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Gene editing can help us produce crops fit for today’s challenges

(Brain light / Alamy Stock Photo)

Lord Cameron

Lord Cameron

3 min read

In this short article I don’t want to revisit the parliamentary discussions that took place over the Precision Breeding Act, but I thought I would share my optimism about some of the possibilities for food production that gene editing techniques offer a world in which 345 million people are currently facing acute food insecurity, and where over 3,000 people a day are dying from starvation in East Africa alone.

In sub-Saharan Africa the population is likely to grow by an extra one billion people over the next 30 to 40 years. Their food production capacity needs a lot of help in many different ways, but one of the things scientists can do is to produce seeds that are more resilient in the face of numerous threats. 

We need to breed a whole variety of plants that can resist the many different diseases and pests present in every country, without having to put chemicals into the environment. This has special importance in the developing world where literacy and numeracy are often a problem amongst farmers, so that chemicals can get used far too liberally – often to the detriment of the farmers’ health. The other thing about gene resistance to pests is that it is better for biodiversity because unlike with sprays the pest is not actually destroyed, but it is just the crop that is protected from the pest. 

We need to breed plants that can resist the ever-increasing droughts brought about by climate change. Irrigation schemes are expensive and use valuable water – seeds are much cheaper. So you can either breed a plant that requires less water, or breed one which comes to harvest two or three weeks earlier – during which time its older counterpart might have shrivelled and died. We need to breed plants that are salt-tolerant and others which produce grain less susceptible to the dreadful post-harvest losses you get in Africa.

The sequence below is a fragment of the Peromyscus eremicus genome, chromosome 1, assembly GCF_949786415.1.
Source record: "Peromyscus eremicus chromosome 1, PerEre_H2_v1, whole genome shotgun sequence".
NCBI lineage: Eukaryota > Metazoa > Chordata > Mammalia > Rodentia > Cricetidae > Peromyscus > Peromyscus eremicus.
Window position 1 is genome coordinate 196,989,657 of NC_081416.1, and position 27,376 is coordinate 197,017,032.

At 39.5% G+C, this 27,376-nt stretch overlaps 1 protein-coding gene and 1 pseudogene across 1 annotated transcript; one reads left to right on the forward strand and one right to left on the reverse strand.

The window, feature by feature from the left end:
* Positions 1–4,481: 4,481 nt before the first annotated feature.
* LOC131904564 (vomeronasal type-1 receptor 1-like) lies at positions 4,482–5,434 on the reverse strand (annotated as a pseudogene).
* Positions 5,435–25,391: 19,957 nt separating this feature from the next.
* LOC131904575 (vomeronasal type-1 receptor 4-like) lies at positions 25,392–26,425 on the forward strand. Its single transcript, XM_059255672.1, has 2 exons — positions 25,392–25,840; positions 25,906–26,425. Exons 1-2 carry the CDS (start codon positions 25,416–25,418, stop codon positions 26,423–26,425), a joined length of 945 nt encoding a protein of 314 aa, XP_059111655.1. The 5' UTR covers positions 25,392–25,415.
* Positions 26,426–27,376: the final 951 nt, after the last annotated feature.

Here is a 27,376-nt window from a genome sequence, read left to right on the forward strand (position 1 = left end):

We need plants which have improved nutritional qualities, or a longer shelf life

In other countries, especially where rice is grown, we need to breed plants that can resist flooding: either those that can stay alive underwater for several days, or those, which when threatened, spurt upwards to keep their heads above the flood waters. We need cassava plants that don’t have to be dried and processed within 24 hours, and cocoa plants that are resistant to mildew and Phytophthora. Maybe, we can also breed crops that give children access to vital vitamins and minerals such as zinc or iron – deficits of which can cause blindness, stunting and cognitive degeneration. 

Meanwhile back at home, we need plants which have improved nutritional qualities, or a longer shelf life so the supermarkets can reduce the need for plastic. We need wheat with minimum gluten content to help coeliacs. Or maybe tomatoes that can be grown in an urban context – i.e. small plants covered with fruit that can grow on walls or in window boxes. 

I should point out that we are not only talking here about wheat, maize and rice, upon which crops our world is, in my opinion, worryingly over-dependent. But urgent work is needed on a whole variety of crops including tomatoes, potatoes, sweet potatoes, cassava, cowpea, sorghum, millet, coffee, cocoa, fruits and vegetables etc. We do not have time for the 10 to 20 harvests that are needed for the random chance mutations that traditional breeding provides. All of these different crops need urgent attention and I have every expectation that our great scientific community can work with their colleagues in other countries to overcome many of the local problems faced by farmers.

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